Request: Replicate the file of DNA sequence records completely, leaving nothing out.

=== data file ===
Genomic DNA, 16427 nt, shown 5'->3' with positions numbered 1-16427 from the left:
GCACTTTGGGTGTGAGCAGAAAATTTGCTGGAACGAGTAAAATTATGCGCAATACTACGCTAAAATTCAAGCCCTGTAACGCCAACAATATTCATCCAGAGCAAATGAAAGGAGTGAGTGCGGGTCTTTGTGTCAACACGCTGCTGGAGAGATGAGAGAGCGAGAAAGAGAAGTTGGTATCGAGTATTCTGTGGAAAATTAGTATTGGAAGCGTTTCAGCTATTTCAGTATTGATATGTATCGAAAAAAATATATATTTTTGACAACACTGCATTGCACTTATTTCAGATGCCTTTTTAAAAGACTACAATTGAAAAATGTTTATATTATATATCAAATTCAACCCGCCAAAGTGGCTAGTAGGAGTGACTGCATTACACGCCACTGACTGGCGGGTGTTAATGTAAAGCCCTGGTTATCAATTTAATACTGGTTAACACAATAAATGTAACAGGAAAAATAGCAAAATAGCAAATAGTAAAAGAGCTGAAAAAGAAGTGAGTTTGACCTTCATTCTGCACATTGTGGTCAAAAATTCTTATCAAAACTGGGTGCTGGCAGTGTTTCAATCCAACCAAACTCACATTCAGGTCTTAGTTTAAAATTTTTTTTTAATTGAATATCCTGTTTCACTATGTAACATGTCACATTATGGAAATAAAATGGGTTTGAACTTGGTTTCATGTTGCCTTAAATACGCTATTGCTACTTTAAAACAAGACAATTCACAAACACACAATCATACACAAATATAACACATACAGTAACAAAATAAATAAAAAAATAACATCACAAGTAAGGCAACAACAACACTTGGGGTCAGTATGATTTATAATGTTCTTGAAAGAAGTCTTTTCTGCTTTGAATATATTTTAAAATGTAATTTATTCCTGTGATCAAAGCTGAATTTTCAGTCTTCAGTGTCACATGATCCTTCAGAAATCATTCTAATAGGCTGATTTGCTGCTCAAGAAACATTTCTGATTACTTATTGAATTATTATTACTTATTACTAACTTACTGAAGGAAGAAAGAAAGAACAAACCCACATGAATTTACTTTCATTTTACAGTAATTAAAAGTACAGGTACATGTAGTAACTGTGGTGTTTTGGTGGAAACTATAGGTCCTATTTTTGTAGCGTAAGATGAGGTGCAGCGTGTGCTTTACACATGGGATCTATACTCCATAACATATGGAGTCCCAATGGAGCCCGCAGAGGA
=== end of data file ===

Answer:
Genomic DNA, 16427 nt, shown 5'->3' with positions numbered 1-16427 from the left:
GCACTTTGGGTGTGAGCAGAAAATTTGCTGGAACGAGTAAAATTATGCGCAATACTACGCTAAAATTCAAGCCCTGTAACGCCAACAATATTCATCCAGAGCAAATGAAAGGAGTGAGTGCGGGTCTTTGTGTCAACACGCTGCTGGAGAGATGAGAGAGCGAGAAAGAGAAGTTGGTATCGAGTATTCTGTGGAAAATTAGTATTGGAAGCGTTTCAGCTATTTCAGTATTGATATGTATCGAAAAAAATATATATTTTTGACAACACTGCATTGCACTTATTTCAGATGCCTTTTTAAAAGACTACAATTGAAAAATGTTTATATTATATATCAAATTCAACCCGCCAAAGTGGCTAGTAGGAGTGACTGCATTACACGCCACTGACTGGCGGGTGTTAATGTAAAGCCCTGGTTATCAATTTAATACTGGTTAACACAATAAATGTAACAGGAAAAATAGCAAAATAGCAAATAGTAAAAGAGCTGAAAAAGAAGTGAGTTTGACCTTCATTCTGCACATTGTGGTCAAAAATTCTTATCAAAACTGGGTGCTGGCAGTGTTTCAATCCAACCAAACTCACATTCAGGTCTTAGTTTAAAATTTTTTTTTAATTGAATATCCTGTTTCACTATGTAACATGTCACATTATGGAAATAAAATGGGTTTGAACTTGGTTTCATGTTGCCTTAAATACGCTATTGCTACTTTAAAACAAGACAATTCACAAACACACAATCATACACAAATATAACACATACAGTAACAAAATAAATAAAAAAATAACATCACAAGTAAGGCAACAACAACACTTGGGGTCAGTATGATTTATAATGTTCTTGAAAGAAGTCTTTTCTGCTTTGAATATATTTTAAAATGTAATTTATTCCTGTGATCAAAGCTGAATTTTCAGTCTTCAGTGTCACATGATCCTTCAGAAATCATTCTAATAGGCTGATTTGCTGCTCAAGAAACATTTCTGATTACTTATTGAATTATTATTACTTATTACTAACTTACTGAAGGAAGAAAGAAAGAACAAACCCACATGAATTTACTTTCATTTTACAGTAATTAAAAGTACAGGTACATGTAGTAACTGTGGTGTTTTGGTGGAAACTATAGGTCCTATTTTTGTAGCGTAAGATGAGGTGCAGCGTGTGCTTTACACATGGGATCTATACTCCATAACATATGGAGTCCCAATGGAGCCCGCAGAGGA